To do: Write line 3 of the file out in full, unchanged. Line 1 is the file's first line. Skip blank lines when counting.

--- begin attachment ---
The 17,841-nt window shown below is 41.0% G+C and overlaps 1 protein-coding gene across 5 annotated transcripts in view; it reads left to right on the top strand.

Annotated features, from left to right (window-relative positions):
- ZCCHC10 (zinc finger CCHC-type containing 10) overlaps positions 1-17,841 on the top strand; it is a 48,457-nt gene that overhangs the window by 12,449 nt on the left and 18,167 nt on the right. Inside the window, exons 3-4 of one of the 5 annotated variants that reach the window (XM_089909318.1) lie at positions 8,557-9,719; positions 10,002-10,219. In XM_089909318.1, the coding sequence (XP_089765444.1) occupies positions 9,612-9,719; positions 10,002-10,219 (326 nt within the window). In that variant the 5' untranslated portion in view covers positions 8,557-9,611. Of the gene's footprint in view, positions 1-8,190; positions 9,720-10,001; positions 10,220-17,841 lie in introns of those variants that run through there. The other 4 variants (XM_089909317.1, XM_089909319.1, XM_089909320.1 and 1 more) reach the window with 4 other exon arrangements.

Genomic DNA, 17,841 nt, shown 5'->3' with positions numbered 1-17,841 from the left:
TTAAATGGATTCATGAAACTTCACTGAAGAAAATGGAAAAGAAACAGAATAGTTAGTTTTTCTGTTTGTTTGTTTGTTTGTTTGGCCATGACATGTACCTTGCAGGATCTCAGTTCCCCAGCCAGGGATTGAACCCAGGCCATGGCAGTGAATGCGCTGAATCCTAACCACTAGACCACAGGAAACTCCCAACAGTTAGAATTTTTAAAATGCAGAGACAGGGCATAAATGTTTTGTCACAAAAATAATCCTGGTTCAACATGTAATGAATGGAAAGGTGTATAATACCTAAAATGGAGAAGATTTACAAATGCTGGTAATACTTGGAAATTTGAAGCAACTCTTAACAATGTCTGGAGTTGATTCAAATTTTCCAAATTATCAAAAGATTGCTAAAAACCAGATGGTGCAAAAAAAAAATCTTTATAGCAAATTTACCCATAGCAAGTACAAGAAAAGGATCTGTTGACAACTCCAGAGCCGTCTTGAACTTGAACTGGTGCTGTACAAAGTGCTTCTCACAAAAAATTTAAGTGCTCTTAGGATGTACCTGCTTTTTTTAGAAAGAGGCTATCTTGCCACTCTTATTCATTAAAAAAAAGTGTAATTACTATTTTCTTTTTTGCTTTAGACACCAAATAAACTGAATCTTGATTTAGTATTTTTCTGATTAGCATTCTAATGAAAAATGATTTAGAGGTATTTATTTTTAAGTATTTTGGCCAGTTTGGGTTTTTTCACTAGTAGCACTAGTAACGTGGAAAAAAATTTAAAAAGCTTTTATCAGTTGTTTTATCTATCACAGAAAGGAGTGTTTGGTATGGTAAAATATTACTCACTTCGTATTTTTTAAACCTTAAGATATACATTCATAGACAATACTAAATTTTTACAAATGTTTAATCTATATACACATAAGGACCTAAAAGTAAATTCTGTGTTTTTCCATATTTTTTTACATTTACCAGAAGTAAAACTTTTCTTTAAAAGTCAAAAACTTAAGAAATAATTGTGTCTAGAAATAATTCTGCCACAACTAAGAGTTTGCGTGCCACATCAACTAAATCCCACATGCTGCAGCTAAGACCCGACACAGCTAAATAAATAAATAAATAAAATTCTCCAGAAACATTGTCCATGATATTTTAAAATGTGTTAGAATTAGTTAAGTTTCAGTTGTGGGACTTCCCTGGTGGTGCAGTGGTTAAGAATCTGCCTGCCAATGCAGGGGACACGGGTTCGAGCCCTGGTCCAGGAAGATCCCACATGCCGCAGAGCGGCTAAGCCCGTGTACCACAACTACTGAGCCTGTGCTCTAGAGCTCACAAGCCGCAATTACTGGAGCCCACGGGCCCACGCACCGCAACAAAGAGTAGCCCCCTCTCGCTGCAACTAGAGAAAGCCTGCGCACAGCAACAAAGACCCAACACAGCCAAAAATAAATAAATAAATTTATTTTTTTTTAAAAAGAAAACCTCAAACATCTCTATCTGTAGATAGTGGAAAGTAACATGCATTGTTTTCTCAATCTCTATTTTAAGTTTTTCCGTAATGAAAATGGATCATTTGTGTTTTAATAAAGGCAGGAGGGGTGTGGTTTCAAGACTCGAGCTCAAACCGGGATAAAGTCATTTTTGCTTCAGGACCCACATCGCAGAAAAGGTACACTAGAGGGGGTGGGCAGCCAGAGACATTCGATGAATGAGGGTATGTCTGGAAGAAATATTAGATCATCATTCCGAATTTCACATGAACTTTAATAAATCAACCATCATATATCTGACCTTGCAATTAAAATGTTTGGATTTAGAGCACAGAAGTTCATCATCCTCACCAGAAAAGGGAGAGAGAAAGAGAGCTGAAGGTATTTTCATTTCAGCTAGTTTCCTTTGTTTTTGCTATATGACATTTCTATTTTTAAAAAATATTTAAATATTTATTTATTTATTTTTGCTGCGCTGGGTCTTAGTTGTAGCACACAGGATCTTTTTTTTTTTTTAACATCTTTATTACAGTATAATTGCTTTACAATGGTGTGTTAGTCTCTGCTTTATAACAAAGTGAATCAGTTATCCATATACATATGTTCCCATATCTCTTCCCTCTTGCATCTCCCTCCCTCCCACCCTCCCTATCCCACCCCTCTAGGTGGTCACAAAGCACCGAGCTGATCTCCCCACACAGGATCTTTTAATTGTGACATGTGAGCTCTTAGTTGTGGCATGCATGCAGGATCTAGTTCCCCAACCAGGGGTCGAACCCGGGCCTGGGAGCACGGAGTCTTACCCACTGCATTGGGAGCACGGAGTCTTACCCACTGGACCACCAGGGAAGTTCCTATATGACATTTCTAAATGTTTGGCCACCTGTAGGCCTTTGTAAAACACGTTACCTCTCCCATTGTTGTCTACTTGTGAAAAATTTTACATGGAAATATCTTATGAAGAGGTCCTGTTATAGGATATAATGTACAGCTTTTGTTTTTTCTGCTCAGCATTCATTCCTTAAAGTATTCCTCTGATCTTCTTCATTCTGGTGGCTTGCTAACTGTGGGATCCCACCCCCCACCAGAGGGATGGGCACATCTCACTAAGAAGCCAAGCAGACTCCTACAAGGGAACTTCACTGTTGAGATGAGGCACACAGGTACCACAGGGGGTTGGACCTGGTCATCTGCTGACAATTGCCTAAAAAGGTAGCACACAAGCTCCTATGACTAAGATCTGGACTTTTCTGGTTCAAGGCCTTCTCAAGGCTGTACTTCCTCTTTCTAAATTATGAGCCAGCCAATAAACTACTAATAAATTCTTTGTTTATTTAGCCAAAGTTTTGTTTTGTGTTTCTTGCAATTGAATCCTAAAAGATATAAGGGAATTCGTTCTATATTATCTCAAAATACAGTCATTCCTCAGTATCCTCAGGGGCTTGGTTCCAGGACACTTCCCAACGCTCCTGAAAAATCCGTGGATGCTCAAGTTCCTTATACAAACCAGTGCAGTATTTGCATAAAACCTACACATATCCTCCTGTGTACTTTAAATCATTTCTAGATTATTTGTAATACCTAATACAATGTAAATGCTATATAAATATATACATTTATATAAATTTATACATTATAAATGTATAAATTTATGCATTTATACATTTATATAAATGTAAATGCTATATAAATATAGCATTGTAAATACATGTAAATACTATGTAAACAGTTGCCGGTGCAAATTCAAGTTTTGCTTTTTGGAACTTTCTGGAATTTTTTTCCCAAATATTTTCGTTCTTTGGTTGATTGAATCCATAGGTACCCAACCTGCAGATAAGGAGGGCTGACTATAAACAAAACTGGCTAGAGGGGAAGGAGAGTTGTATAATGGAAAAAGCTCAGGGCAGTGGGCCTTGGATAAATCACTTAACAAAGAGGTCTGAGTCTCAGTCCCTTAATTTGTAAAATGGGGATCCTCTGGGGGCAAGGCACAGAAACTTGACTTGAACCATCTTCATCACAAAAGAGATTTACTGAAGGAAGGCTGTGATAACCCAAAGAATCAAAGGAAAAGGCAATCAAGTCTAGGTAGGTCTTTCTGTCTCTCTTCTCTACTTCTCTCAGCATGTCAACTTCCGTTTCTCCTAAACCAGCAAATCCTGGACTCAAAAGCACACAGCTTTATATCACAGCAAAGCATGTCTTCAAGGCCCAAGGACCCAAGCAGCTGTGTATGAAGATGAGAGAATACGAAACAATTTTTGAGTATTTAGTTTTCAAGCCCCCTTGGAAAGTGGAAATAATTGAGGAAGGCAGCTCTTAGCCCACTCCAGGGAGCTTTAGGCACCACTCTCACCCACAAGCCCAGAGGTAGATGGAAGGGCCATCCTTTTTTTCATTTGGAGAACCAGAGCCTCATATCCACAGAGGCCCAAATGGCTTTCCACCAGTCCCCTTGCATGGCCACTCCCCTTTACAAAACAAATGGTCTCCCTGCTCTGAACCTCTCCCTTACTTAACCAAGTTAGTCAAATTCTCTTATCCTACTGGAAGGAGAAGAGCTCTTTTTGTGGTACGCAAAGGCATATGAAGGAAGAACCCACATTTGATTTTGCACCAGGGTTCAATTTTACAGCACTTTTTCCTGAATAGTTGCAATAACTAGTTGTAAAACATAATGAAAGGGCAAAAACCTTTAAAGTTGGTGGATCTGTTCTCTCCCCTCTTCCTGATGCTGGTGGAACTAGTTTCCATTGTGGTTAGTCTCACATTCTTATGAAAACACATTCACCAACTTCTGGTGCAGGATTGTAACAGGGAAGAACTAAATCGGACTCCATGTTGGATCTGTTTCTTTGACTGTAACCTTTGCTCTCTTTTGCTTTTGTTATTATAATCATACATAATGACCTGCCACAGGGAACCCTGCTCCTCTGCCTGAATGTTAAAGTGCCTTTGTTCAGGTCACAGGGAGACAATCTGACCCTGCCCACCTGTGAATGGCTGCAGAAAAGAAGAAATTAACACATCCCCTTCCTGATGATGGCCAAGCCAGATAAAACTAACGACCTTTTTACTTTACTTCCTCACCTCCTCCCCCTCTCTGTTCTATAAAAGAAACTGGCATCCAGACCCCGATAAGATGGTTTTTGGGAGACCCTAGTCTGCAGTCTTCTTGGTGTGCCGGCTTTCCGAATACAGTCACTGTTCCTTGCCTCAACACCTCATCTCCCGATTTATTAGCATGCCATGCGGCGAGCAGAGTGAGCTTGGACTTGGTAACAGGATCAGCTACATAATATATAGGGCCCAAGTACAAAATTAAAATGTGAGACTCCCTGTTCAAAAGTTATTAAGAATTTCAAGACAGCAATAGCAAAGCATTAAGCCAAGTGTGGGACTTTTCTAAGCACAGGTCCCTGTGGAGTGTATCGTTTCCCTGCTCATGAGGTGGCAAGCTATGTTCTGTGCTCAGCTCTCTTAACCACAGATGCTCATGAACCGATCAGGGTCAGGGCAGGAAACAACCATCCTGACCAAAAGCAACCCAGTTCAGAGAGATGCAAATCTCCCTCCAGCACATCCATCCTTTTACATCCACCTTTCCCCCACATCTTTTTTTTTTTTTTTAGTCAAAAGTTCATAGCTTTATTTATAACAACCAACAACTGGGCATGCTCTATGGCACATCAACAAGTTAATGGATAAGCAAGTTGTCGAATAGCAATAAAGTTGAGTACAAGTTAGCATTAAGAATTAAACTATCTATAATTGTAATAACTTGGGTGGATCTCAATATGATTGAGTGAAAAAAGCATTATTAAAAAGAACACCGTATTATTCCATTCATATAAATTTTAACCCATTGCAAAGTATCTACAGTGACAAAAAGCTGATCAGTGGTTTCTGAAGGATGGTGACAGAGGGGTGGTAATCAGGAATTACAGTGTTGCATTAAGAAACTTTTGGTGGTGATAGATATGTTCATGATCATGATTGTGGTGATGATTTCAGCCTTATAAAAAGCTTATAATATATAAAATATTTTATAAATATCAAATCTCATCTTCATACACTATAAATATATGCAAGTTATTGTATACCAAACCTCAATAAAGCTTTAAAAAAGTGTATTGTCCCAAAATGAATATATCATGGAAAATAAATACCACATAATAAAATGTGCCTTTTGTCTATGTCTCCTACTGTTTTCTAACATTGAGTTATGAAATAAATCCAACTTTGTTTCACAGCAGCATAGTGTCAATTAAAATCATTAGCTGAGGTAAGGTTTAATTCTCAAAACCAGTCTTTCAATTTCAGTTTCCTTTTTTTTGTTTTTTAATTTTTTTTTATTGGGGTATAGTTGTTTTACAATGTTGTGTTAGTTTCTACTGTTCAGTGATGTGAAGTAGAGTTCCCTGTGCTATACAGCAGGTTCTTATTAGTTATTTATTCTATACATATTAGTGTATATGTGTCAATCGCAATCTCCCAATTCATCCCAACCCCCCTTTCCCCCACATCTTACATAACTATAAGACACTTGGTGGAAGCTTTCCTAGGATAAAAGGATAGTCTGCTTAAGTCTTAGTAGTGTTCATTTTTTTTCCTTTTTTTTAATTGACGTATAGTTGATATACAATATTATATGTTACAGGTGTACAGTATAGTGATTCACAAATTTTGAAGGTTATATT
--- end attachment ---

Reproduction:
- ZCCHC10 (zinc finger CCHC-type containing 10) overlaps positions 1-17,841 on the top strand; it is a 48,457-nt gene that overhangs the window by 12,449 nt on the left and 18,167 nt on the right. Inside the window, exons 3-4 of one of the 5 annotated variants that reach the window (XM_089909318.1) lie at positions 8,557-9,719; positions 10,002-10,219. In XM_089909318.1, the coding sequence (XP_089765444.1) occupies positions 9,612-9,719; positions 10,002-10,219 (326 nt within the window). In that variant the 5' untranslated portion in view covers positions 8,557-9,611. Of the gene's footprint in view, positions 1-8,190; positions 9,720-10,001; positions 10,220-17,841 lie in introns of those variants that run through there. The other 4 variants (XM_089909317.1, XM_089909319.1, XM_089909320.1 and 1 more) reach the window with 4 other exon arrangements.